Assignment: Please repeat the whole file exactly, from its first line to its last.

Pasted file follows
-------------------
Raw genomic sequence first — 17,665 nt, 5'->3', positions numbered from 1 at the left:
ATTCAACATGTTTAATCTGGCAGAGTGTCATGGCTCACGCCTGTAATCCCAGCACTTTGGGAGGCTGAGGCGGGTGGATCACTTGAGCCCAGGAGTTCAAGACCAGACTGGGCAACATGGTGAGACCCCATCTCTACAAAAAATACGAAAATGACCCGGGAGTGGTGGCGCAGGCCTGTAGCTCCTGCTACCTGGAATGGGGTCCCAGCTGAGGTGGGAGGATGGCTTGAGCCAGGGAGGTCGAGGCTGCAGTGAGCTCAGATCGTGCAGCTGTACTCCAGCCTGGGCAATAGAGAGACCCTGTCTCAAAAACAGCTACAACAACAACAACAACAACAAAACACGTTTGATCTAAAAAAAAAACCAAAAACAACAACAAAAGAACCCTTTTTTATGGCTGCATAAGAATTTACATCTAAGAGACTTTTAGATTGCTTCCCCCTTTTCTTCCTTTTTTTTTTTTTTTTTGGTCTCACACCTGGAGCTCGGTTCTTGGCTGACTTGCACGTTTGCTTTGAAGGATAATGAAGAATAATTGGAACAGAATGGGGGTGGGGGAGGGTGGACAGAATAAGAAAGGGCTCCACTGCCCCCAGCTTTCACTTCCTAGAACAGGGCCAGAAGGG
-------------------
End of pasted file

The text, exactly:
Raw genomic sequence first — 17,665 nt, 5'->3', positions numbered from 1 at the left:
ATTCAACATGTTTAATCTGGCAGAGTGTCATGGCTCACGCCTGTAATCCCAGCACTTTGGGAGGCTGAGGCGGGTGGATCACTTGAGCCCAGGAGTTCAAGACCAGACTGGGCAACATGGTGAGACCCCATCTCTACAAAAAATACGAAAATGACCCGGGAGTGGTGGCGCAGGCCTGTAGCTCCTGCTACCTGGAATGGGGTCCCAGCTGAGGTGGGAGGATGGCTTGAGCCAGGGAGGTCGAGGCTGCAGTGAGCTCAGATCGTGCAGCTGTACTCCAGCCTGGGCAATAGAGAGACCCTGTCTCAAAAACAGCTACAACAACAACAACAACAACAAAACACGTTTGATCTAAAAAAAAAACCAAAAACAACAACAAAAGAACCCTTTTTTATGGCTGCATAAGAATTTACATCTAAGAGACTTTTAGATTGCTTCCCCCTTTTCTTCCTTTTTTTTTTTTTTTTTGGTCTCACACCTGGAGCTCGGTTCTTGGCTGACTTGCACGTTTGCTTTGAAGGATAATGAAGAATAATTGGAACAGAATGGGGGTGGGGGAGGGTGGACAGAATAAGAAAGGGCTCCACTGCCCCCAGCTTTCACTTCCTAGAACAGGGCCAGAAGGG